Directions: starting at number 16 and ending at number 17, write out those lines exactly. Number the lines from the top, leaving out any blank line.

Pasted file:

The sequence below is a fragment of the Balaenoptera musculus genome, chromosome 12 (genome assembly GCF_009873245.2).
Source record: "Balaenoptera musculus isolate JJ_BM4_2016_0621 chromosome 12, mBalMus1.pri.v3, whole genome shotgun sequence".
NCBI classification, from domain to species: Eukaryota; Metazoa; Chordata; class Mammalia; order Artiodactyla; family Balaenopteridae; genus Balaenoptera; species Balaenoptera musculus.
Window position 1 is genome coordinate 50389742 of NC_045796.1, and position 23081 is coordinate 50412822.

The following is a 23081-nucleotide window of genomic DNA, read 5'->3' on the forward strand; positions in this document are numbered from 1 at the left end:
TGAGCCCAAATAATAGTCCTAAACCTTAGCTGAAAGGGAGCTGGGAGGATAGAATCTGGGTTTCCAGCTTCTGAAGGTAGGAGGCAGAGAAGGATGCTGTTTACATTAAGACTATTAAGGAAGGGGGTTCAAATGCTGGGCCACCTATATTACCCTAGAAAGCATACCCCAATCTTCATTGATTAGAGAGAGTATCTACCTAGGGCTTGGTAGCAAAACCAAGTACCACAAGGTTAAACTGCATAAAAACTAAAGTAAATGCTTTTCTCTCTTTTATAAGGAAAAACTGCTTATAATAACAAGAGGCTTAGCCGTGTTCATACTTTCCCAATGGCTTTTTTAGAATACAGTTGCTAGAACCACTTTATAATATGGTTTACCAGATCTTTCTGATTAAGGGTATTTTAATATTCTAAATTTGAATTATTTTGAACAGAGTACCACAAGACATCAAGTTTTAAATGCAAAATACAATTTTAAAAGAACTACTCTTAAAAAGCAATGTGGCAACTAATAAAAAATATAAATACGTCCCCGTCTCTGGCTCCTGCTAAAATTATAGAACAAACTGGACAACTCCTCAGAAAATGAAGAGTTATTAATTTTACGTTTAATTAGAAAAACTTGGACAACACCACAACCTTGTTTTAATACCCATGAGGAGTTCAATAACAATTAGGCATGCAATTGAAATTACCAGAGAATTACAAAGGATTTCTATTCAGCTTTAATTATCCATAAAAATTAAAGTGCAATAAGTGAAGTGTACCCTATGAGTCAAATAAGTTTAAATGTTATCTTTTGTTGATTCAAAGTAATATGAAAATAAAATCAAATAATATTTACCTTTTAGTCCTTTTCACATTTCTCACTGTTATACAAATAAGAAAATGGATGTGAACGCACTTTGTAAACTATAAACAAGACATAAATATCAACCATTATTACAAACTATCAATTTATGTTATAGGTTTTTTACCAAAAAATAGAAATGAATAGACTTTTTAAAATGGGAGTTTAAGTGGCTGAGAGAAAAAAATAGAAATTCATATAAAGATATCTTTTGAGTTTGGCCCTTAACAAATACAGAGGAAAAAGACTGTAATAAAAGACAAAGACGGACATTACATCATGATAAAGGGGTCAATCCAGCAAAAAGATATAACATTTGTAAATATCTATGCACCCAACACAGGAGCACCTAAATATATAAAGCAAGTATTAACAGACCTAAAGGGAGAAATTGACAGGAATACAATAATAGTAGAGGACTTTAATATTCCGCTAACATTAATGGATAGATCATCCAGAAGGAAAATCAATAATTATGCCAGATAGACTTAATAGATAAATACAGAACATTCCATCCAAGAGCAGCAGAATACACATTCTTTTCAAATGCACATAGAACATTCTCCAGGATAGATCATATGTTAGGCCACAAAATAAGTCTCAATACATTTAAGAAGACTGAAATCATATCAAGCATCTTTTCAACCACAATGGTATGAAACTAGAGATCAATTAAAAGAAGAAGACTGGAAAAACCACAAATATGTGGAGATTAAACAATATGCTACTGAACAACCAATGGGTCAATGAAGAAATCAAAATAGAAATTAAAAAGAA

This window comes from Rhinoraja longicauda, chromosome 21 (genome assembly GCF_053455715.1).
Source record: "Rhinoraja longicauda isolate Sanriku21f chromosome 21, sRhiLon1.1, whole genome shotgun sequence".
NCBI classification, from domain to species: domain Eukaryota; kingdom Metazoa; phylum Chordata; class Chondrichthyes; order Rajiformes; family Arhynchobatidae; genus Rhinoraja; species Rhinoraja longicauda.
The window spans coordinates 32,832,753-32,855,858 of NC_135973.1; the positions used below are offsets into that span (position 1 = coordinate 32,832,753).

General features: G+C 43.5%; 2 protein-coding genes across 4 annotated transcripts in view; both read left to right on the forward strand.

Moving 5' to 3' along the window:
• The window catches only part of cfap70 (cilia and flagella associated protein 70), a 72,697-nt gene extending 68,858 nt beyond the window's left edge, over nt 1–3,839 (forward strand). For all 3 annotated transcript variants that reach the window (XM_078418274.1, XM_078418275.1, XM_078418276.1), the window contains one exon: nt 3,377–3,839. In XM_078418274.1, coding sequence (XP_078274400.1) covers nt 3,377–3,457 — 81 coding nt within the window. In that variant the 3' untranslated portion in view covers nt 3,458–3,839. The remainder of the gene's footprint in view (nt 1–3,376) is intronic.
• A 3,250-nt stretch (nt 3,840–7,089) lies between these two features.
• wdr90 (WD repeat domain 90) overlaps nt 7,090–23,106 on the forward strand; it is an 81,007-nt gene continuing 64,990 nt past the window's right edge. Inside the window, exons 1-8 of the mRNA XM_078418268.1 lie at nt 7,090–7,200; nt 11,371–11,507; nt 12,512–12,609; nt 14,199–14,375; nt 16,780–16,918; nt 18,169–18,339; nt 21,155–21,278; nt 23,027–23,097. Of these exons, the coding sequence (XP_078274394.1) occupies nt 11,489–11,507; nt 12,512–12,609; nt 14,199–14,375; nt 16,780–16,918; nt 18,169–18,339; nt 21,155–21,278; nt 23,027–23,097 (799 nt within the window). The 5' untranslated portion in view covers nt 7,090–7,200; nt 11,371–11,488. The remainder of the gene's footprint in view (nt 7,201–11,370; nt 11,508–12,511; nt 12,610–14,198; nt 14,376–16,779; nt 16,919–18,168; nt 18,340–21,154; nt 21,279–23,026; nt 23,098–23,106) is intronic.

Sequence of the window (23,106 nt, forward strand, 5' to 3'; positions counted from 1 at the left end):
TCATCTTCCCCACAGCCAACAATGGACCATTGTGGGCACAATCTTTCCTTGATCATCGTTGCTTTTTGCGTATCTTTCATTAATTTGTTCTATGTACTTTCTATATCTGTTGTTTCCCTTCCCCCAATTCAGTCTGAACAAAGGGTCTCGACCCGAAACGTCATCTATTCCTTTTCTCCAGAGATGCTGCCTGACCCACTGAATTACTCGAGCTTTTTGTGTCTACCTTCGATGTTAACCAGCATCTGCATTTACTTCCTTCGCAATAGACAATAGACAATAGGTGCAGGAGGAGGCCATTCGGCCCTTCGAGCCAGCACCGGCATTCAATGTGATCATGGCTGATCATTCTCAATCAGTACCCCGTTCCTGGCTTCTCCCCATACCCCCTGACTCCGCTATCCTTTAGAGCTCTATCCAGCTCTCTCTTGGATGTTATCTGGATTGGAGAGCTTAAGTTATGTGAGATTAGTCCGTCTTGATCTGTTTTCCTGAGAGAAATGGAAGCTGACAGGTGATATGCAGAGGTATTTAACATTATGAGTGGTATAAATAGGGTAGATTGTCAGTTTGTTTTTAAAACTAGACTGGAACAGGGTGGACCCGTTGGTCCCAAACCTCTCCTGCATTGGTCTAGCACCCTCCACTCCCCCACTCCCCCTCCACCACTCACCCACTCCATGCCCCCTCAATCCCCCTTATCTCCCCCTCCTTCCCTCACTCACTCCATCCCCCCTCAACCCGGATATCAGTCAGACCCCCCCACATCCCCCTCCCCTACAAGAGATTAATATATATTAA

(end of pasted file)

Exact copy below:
Sequence of the window (23,106 nt, forward strand, 5' to 3'; positions counted from 1 at the left end):
TCATCTTCCCCACAGCCAACAATGGACCATTGTGGGCACAATCTTTCCTTGATCATCGTTGCTTTTTGCGTATCTTTCATTAATTTGTTCTATGTACTTTCTATATCTGTTGTTTCCCTTCCCCCAATTCAGTCTGAACAAAGGGTCTCGACCCGAAACGTCATCTATTCCTTTTCTCCAGAGATGCTGCCTGACCCACTGAATTACTCGAGCTTTTTGTGTCTACCTTCGATGTTAACCAGCATCTGCATTTACTTCCTTCGCAATAGACAATAGACAATAGGTGCAGGAGGAGGCCATTCGGCCCTTCGAGCCAGCACCGGCATTCAATGTGATCATGGCTGATCATTCTCAATCAGTACCCCGTTCCTGGCTTCTCCCCATACCCCCTGACTCCGCTATCCTTTAGAGCTCTATCCAGCTCTCTCTTGGATGTTATCTGGATTGGAGAGCTTAAGTTATGTGAGATTAGTCCGTCTTGATCTGTTTTCCTGAGAGAAATGGAAGCTGACAGGTGATATGCAGAGGTATTTAACATTATGAGTGGTATAAATAGGGTAGATTGTCAGTTTGTTTTTAAAACTAGACTGGAACAGGGTGGACCCGTTGGTCCCAAACCTCTCCTGCATTGGTCTAGCACCCTCCACTCCCCCACTCCCCCTCCACCACTCACCCACTCCATGCCCCCTCAATCCCCCTTATCTCCCCCTCCTTCCCTCACTCACTCCATCCCCCCTCAACCCGGATATCAGTCAGACCCCCCCACATCCCCCTCCCCTACAAGAGATTAATATATATTAA